“Vas-y Papa!” They are committed to
One final agenda item: The
administrator hands out wads of local
currency to purchase needed supplies.
In a remarkably short time, there is a
functional hospital, living compound and
an office, all in a secure environment
and all out of nothing. Running water
may be in the form of staff running
buckets back and forth. Roofs might
leak, expats might sleep on mattresses
on the floor and Internet might be slow.
Electricity might be limited to 12 hours
a day, and receipts might be scrawled
on the backs of empty cigarette packs.
None of this matters though, because
the BBQ pit works beautifully, an
unbreakable bond between team
members has been formed and patients
are receiving treatment.
This is how a start-up happens in
the humanitarian world. It’s not much
different from any entrepreneurial
start-up—well, if you don’t count
intermittent issues with electricity,
running water, language challenges
and your occasional armed insurgent
trying to get past security guards. You
have your logistics, your infrastructure,
your supply chain, your IT, your
corporate communications, your legal,
your fulfillment, your customer service.
And you have your HR. Not simply
at a local level, but at a macro level
where global forecasting must be
balanced with needs in the most
remote regions of the planet—in the
context of a business model where the
only constant is “unforeseen.”
WANTED: Creative thinkers,
problem-solvers, motivated, adaptable,
big-picture thinkers, and must be
able to hit the ground running. Able
to function under extremely stressful
circumstances. All this and crazy skills
working with multi-cultural teams.
What CHRO doesn’t want those
qualities in his or her organization? At
least, that’s what the talent plan says.
But you can’t find them. Your applicant
tracking system doesn’t understand
how to find them. Humanitarians’
experience doesn’t exactly translate
word for word. They can build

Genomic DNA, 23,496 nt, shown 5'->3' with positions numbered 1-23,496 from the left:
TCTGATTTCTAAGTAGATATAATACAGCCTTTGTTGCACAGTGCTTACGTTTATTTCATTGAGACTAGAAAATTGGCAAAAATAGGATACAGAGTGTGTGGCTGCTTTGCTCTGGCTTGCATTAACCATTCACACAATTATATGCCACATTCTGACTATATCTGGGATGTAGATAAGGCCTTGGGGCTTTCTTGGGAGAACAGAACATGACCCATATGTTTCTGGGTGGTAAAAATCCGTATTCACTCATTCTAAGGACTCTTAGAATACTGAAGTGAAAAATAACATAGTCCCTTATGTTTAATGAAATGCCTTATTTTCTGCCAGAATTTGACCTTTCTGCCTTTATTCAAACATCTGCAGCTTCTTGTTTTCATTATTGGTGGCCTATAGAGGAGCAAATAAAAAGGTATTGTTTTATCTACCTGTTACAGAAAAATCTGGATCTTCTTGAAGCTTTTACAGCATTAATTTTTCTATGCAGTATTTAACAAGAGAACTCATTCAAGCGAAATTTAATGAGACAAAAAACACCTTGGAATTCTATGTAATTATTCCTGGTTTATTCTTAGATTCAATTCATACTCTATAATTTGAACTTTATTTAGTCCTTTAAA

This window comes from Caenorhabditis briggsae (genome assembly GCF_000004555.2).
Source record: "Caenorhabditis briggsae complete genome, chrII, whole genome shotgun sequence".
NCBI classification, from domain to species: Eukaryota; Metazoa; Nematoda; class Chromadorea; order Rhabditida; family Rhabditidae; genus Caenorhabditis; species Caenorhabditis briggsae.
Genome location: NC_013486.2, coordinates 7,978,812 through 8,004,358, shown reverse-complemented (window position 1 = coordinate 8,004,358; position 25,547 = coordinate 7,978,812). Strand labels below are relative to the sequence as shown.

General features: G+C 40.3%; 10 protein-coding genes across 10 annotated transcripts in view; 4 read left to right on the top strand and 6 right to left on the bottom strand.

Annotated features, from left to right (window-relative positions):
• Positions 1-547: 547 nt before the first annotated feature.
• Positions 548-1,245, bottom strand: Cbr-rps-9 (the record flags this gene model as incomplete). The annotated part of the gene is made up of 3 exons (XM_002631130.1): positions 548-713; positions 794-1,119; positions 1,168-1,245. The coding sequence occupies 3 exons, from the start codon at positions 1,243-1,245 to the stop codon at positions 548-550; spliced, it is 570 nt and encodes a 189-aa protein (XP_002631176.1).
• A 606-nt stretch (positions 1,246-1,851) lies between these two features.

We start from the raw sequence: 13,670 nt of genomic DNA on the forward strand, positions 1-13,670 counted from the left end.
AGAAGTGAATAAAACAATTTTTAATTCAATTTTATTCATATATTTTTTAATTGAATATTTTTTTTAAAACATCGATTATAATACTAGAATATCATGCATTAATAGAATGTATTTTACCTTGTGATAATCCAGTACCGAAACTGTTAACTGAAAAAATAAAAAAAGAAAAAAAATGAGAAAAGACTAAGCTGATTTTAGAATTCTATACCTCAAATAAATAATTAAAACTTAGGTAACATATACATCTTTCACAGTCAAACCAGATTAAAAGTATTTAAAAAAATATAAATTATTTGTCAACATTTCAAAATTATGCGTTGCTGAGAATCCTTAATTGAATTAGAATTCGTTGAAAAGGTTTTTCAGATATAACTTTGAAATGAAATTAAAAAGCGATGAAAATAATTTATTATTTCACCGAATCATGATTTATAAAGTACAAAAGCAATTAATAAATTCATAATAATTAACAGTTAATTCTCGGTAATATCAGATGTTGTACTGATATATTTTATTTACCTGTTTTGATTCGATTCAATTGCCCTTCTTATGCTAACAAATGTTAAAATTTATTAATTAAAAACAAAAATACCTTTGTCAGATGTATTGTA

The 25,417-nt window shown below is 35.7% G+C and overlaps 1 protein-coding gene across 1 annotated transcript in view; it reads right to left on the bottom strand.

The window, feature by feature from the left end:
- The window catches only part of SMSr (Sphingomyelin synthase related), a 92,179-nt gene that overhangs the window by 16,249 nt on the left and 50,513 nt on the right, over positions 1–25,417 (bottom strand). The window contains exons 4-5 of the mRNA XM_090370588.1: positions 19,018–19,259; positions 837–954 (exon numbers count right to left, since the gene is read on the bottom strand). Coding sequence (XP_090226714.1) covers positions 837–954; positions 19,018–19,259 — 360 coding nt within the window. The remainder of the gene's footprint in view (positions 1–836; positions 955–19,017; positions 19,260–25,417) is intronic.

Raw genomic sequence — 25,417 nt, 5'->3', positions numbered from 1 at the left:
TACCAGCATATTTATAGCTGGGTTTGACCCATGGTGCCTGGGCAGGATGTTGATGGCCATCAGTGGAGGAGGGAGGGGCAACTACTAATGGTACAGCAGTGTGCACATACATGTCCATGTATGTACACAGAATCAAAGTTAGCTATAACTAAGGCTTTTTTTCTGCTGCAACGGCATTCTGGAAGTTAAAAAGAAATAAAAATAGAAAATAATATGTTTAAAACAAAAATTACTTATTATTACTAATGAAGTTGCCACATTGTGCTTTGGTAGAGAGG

hospitals out of thin air. They just can’t
do ATS keywords.
But it’s still to your advantage
to seek them out as candidates for
your open positions. They have more
than skills and stories to offer your
organizations. They have an attitude of
possibility and a solid work ethic. They
are resilient and look at challenges
with unique perspectives drawn from a
wide variety of experiences, which they
then reassemble to create solutions for
your unique business challenges.
This is probably the first time
you’ve been invited to consider the
humanitarian population as a talent
pool to draw from. When you think of
these people, you probably imagine
they look a lot like Angelina Jolie or
Antonio Banderas and are in villages
BY CATHERINE CARR
There they stand. A team of our, ready to take orders from their new project coordinator. Each one from a different part of the world: France, Sudan, the United States and Ivory Coast. They are contemplating the remains of a catastrophe before them. They’ve known
one another for just a few days and yet
they are united and clear on the work
ahead. They’ve all done this before.
“You see that?” the project
coordinator says in heavily accented
English, pointing to the site of their
assignment. Heads nod and cigarettes
light up. Their words overlap as they
respond in their mother tongues.
“Ouais,” “Tamam,” “Yup” and a
“We need a 30-bed hospital, access
to water, a secure compound, an office,
housing for expats arriving next week,
and qualified local staff members to
support the activities,” she says. In
their silence, the team members are
already well into their respective roles
and have started working the details
out in their minds.
The ends of their cigarettes begin
to glow as the day darkens. The team’s
logistician is accounting for what
was not mentioned: latrines, crowd
control, space for vehicle maintenance,
supply stores and a BBQ pit so expats
can have some semblance of a social
life. The administrator is calculating
budgets, developing a recruitment
strategy, converting expenses to local
currency and fighting off anxiety about
the predictable slow Internet speeds,
once it’s been restored to the region—
which may be a while. The medical
coordinator is envisioning patient flow,
assessing medical equipment needs,
preparing the pharmaceutical order,
calculating the likelihood of malaria and
strategizing infection control measures.
The project coordinator respects the
silence, understanding that the team
is already making it happen. Taking
advantage of what will be the last time
things are quiet, she considers security
concerns, upcoming negotiations
with local officials, communication
strategies to cross language barriers
and how to manage team morale in
such a remote setting.
More cigarettes are smoked.
This advance team of four asks
more questions. Ideas are shared.
And words intertwine again. “Pas de
problème!” “Let’s do it!” “Yallah!” and
Drawing from her
experience with Doctors
Without Borders, the
author, a former HR
professional, builds a
case for tapping a talent
segment that’s rich in
skills and experience,
yet is almost always
Doctors Without Borders/Médecins Sans Frontières staff speak to inhabitants of Planton village prior to aid being
distributed to the most remote areas of Jérémie and Cayes in Haiti.